1. Michael Bayer
  2. mako
  3. Issues


Issue #168 new

variables implicitly passed to block cause unexpected error for def

created an issue

Try out the following 3-level inheritance setup, stripped down to show only the situation I want to point out:

Test setup:

  1. base.mako: <%block name="foo"/>
  1. middle.mako: <%inherit file="base.mako"/> <%block name="foo">foo</%block>
  1. final.mako: <%inherit file="middle.mako"/> <%block name="foo"> ${parent.foo()} </%block>
  1. test script: from mako.template import Template from mako.lookup import TemplateLookup mylookup = TemplateLookup(directories=['.'], module_directory='.') if name == 'main': mytemplate = mylookup.get_template('final.mako') print mytemplate.render({'c': 'foo'})

OK, that works fine. Actually it's doing a really great job of helping me "normalize" and modularize the templating for my site, helps keep it all D.R.Y., etc.

Now let's say a coworker who's unaware of Mako 0.4.1 and its handy new "block"s, who was working on our project a few months back when it was built on defs instead, goes to add another template at the level of final.mako, and uses the old syntax we had for the project. We forgot to tell him that our template inheritance API changed and that he needs to use a block where he used to use a def in this case. So as far as he knows we use defs for inheritance as we used to. Let's say he's lazy and hasn't re-read the middle and base templates lately, he just wants to inherit from them as he always did before. He creates the following:

  1. problem.mako <%inherit file="middle.mako"> <%def name="foo()"> ${parent.foo()} </%def>

Here's the point of this ticket. He gets this error:

TypeError: render_foo() got an unexpected keyword argument 'c'

That's not too far off; ideally he would reason that the source of the problem has something to do with something calling something with args when it doesn't expect them. But remember this guy has no idea he's on Mako 0.4.1 and that blocks exist or that middle.mako and base.mako have been converted to use blocks instead of defs. So he's not thinking about pageargs or lack thereof. Instead he goes on a wild goose chase asking the server guys why they're sending this variable 'c' in the context when they didn't used to. In fact they've always been sending in 'c', it just happens that 'c' is there for legacy reasons and has never been used in this project, so this guy never dealt with it before and he thinks its sudden appearance is the problem.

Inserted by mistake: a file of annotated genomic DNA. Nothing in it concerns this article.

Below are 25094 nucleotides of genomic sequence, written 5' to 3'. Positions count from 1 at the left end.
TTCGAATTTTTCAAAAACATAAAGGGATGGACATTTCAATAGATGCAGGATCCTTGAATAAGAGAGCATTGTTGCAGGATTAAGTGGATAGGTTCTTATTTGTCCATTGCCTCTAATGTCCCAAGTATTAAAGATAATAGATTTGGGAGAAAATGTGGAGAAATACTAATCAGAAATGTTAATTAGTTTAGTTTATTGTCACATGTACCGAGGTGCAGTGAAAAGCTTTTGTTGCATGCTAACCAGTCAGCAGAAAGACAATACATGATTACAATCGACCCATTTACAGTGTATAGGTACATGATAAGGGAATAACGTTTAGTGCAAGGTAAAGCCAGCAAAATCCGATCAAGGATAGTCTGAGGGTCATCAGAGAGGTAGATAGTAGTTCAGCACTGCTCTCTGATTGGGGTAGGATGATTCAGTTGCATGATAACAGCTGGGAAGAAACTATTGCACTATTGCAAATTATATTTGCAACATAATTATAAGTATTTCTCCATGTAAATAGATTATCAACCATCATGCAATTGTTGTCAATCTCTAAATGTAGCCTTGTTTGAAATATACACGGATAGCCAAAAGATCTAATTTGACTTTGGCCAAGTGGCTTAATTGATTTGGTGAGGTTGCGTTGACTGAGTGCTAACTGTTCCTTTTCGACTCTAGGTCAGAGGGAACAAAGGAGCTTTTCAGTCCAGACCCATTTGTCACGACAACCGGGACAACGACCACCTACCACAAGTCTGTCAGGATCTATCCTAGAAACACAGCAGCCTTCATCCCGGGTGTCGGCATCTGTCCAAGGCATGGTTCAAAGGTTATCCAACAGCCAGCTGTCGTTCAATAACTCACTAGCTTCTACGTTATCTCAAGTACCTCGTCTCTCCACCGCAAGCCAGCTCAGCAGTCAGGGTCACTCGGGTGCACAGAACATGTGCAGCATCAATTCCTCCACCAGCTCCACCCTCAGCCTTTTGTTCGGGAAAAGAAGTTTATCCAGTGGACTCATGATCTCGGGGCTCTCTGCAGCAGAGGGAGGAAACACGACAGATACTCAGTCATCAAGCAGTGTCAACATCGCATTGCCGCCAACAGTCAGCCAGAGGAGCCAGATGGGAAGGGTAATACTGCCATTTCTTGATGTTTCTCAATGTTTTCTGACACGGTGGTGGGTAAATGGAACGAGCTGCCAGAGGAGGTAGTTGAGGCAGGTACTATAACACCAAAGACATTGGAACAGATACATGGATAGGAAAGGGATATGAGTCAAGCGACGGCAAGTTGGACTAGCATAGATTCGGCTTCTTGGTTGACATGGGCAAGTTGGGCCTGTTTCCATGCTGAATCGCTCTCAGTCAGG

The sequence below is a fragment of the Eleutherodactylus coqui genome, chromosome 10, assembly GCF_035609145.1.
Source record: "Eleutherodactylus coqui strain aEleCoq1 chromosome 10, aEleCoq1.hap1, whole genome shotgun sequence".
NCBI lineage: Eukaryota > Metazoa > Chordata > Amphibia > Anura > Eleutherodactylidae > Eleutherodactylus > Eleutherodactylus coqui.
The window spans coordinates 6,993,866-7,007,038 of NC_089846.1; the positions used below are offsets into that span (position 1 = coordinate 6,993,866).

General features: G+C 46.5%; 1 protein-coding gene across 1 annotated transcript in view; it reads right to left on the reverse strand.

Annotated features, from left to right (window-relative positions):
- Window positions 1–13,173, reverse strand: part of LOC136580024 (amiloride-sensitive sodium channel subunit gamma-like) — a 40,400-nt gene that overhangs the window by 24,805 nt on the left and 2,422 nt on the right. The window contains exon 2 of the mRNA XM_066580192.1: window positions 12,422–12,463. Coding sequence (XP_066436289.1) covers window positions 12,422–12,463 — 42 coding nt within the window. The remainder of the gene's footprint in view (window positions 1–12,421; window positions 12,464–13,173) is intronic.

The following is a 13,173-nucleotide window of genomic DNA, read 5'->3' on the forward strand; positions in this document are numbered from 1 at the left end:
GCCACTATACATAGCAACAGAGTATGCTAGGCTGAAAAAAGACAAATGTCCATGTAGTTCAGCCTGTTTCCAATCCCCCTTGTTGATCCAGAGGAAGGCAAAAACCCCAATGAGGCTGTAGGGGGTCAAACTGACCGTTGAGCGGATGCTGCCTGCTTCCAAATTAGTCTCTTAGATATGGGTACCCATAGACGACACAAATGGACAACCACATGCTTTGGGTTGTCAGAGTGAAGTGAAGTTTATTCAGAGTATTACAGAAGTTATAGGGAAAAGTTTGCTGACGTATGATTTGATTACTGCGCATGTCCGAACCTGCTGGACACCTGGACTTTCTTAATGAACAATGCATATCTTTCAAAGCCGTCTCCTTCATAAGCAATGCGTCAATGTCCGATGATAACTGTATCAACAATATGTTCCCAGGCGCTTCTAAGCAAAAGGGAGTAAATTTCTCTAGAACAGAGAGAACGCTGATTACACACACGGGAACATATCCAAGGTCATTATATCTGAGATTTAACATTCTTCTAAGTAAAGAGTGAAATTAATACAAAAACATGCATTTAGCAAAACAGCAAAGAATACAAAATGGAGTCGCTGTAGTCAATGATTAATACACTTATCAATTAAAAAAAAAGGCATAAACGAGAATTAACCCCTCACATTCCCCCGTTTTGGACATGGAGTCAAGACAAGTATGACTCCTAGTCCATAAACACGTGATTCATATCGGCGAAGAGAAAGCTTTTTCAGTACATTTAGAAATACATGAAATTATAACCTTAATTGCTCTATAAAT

Ok, that's very made-up, but the point is, our hypothetical developer perhaps ought to get an error saying that a block is trying to call a def where a block is expected. Actually the current TypeError is accurate and appropriate, but maybe it should be augmented by a bit of suggestion text e.g. "make sure you're not unknowingly mixing defs and blocks."

Comments (3)

  1. Michael Bayer repo owner

    thanks for the effort here. The situation is not quite so complex, its just a plain bug when a block call resolves to a def.

    1. !python from mako.template import Template from mako.lookup import TemplateLookup

    l = TemplateLookup()

    l.put_string("base", """ <%block name="foo"> foo </%block> ${next.body()} """)

    l.put_string("final", """ <%inherit file="base" /> <%def name="foo()"> ${parent.foo()} </%def> """


    print l.get_template("final").render(c="foo")

  2. Michael Bayer repo owner

    maybe want to say:

    1. !python if 'parent' not in context._data or not hasattr(context._data['parent'], 'foo'): M_block = context['self'].foo assert M_block.is_block, "Not a block" M_block(pageargs)

    @runtime.block def render_foo(context,pageargs): context.caller_stack._push_frame() try: def foo(): return render_foo(context) M_writer = context.writer()

    1. SOURCE LINE 2 M_writer(u'\n foo\n') return '' finally: context.caller_stack._pop_frame()
  3. guest reporter

    Replying to [comment:1 zzzeek]:

    thanks for the effort here. The situation is not quite so complex, its just a plain bug when a block call resolves to a def.

    Yeah, I could have minimized it to just the one bad call. Not sure why I thought anyone would care how it came about or that our use case happened to have three levels. Thanks for taking this up.

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